But monitoring the magnetic fields in the polar regions of sun has consistently provided the best forecast, he said.
"There is no bad weather, just bad preparation," said Jake Bleacher, chief scientist for NASA's Human Exploration and Operations Mission Directorate at the agency's headquarters, in a statement. "Space weather is what it is -- our job is to prepare."
Experts said that space weather is transitioning from a focus of research to a more national operational priority across a multitude of agencies, including NASA, the National Oceanic and Atmospheric Administration, the Department of Homeland Security, the Federal Aviation Administration and many others.
This allows for better planning, preparedness and protection from space weather hazards.
The agency NOAA shares space weather predictions from its Space Weather Prediction Center in Colorado and has satellites monitoring space weather in real time. It has a hotline with electrical grid operators to warn them, so they can prepare and keep the power on, Biesecker said.
And NASA researches the near-Earth space environment, which will help improve forecasting of space weather.
In addition to protecting the technology we depend on, space weather predictions will grow increasingly important for astronauts in space.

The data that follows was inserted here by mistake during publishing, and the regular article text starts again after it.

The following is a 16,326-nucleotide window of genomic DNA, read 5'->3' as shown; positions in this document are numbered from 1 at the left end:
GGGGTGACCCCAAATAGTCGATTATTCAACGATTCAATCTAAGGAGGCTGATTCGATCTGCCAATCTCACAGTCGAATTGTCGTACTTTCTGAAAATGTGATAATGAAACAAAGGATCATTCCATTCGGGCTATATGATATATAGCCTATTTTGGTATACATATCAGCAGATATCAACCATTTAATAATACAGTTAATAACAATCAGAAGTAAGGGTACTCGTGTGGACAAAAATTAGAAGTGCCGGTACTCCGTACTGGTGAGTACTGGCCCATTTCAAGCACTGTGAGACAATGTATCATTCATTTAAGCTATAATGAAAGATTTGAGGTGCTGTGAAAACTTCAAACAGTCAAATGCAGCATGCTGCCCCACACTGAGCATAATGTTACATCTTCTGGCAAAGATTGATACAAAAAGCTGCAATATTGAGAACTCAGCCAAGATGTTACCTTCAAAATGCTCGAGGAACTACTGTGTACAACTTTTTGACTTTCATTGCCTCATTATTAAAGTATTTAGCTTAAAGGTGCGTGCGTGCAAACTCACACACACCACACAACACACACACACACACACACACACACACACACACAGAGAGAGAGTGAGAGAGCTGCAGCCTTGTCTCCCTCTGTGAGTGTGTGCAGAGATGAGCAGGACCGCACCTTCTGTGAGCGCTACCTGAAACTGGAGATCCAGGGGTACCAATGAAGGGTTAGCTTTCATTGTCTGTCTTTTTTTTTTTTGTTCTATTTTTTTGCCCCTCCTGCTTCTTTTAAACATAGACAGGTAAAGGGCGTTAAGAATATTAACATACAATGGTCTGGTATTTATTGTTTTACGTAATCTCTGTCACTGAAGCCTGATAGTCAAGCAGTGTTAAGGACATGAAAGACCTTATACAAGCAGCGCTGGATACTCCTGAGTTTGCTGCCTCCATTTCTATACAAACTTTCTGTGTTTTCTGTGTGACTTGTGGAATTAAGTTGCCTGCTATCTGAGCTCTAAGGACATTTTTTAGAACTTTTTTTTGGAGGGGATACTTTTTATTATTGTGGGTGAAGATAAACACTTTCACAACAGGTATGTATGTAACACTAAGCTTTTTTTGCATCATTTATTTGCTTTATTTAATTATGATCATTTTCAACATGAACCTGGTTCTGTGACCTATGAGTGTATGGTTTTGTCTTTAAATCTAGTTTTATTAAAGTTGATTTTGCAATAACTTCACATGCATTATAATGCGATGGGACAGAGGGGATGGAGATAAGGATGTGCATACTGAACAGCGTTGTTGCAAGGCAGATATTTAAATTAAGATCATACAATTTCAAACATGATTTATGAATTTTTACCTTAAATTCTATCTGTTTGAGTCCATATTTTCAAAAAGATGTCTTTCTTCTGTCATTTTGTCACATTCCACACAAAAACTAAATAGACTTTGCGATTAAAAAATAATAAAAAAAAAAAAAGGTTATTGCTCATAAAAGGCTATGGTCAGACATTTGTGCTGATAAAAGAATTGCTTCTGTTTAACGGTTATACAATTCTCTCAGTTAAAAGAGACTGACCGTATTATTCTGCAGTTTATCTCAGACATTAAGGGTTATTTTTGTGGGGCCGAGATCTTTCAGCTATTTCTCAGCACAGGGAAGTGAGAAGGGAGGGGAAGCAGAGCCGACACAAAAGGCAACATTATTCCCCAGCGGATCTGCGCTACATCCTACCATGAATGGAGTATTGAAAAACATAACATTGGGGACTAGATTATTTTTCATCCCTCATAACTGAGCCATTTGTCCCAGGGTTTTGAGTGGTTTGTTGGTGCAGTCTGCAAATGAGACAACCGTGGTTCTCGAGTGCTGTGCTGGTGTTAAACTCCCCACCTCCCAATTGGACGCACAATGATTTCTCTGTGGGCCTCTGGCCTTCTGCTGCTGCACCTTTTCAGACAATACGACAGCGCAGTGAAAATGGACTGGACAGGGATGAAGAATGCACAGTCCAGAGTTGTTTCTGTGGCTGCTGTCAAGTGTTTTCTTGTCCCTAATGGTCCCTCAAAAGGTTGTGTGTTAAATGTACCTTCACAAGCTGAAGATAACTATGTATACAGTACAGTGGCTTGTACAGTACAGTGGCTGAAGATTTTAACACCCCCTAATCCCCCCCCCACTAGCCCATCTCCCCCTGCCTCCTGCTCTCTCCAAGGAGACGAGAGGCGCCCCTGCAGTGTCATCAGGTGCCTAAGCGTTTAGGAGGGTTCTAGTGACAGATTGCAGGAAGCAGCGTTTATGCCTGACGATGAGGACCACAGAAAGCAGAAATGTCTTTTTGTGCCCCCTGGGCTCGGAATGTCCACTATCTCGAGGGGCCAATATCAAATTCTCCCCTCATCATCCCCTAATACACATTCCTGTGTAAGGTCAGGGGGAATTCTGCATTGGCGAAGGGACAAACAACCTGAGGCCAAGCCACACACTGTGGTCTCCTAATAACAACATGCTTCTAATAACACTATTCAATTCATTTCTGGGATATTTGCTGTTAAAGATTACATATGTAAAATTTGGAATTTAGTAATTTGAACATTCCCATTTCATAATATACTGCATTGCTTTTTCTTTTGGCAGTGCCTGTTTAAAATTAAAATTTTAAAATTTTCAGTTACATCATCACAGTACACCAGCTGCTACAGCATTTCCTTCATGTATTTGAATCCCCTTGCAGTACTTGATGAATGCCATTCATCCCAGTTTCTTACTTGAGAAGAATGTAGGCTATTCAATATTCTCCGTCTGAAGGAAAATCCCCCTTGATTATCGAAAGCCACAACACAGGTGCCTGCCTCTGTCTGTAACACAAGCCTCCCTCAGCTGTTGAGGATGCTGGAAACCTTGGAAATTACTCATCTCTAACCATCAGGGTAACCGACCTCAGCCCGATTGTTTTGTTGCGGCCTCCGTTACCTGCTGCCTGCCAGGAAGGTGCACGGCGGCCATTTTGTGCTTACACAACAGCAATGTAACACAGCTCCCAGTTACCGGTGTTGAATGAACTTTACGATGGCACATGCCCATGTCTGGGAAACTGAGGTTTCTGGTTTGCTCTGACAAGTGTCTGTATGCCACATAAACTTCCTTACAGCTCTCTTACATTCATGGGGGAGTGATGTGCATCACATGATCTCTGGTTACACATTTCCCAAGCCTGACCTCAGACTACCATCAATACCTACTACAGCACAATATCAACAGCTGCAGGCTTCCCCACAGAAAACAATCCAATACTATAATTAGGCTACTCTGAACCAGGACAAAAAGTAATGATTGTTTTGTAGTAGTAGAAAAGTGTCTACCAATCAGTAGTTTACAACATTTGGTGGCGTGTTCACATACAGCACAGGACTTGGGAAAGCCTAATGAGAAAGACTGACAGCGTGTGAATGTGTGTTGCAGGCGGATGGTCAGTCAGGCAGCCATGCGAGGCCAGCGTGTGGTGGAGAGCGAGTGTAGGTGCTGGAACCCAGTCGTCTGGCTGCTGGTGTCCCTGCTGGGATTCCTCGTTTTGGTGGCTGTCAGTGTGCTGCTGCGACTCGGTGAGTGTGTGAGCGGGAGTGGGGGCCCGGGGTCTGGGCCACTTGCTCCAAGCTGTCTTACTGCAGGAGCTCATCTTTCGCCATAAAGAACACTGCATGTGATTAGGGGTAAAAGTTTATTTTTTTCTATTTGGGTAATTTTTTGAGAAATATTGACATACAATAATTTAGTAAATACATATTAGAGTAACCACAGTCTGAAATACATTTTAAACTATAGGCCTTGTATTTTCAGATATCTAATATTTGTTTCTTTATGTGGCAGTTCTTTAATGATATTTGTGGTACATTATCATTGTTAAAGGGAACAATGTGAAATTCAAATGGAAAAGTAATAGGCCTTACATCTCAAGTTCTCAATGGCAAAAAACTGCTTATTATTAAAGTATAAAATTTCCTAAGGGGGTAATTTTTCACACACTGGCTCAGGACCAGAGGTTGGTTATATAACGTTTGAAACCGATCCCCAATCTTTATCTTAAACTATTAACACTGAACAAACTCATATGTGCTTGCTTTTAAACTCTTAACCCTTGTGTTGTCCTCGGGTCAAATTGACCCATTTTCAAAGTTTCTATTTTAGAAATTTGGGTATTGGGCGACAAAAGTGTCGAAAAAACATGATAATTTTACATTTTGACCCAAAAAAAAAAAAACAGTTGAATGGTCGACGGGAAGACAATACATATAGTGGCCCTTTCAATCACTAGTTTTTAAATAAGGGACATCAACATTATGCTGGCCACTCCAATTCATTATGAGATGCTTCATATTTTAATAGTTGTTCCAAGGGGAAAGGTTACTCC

The NASA Artemis program seeks plans to send humans out of low-Earth orbit, where the International Space Station resides, and back to the moon and on to Mars in the future.
The Gateway, an outpost that will orbit the moon and allow for astronauts to land on the moon, will host research to study space weather and radiation that astronauts and the hardware they use will experience when they return to the moon. Scientists at NASA can also use the Gateway to test items astronauts will rely on, like food and pharmaceuticals, to see how space weather could impact their efficiency, Bleacher said.
Like preparing for weather events on Earth, anticipating space weather events allows for better preparation on Earth. Agencies are working together to ensure that the space weather paradigm is similar to the weather paradigm.
"Just as NOAA's National Weather Service makes us a weather-ready nation, what we're driving to be is a space weather-ready nation," said Elsayed Talaat, director of Office of Projects, Planning and Analysis for NOAA's Satellite and Information Service in Silver Spring, Maryland.
That includes NOAA's Space Weather Follow-On L-1 observatory, which is expected to launch in 2024 ahead of Solar Cycle 25's predicted peak.
"This is an effort encompassing 24 agencies across the government, and it has transformed space weather from a research perspective to operational knowledge," Talaat said.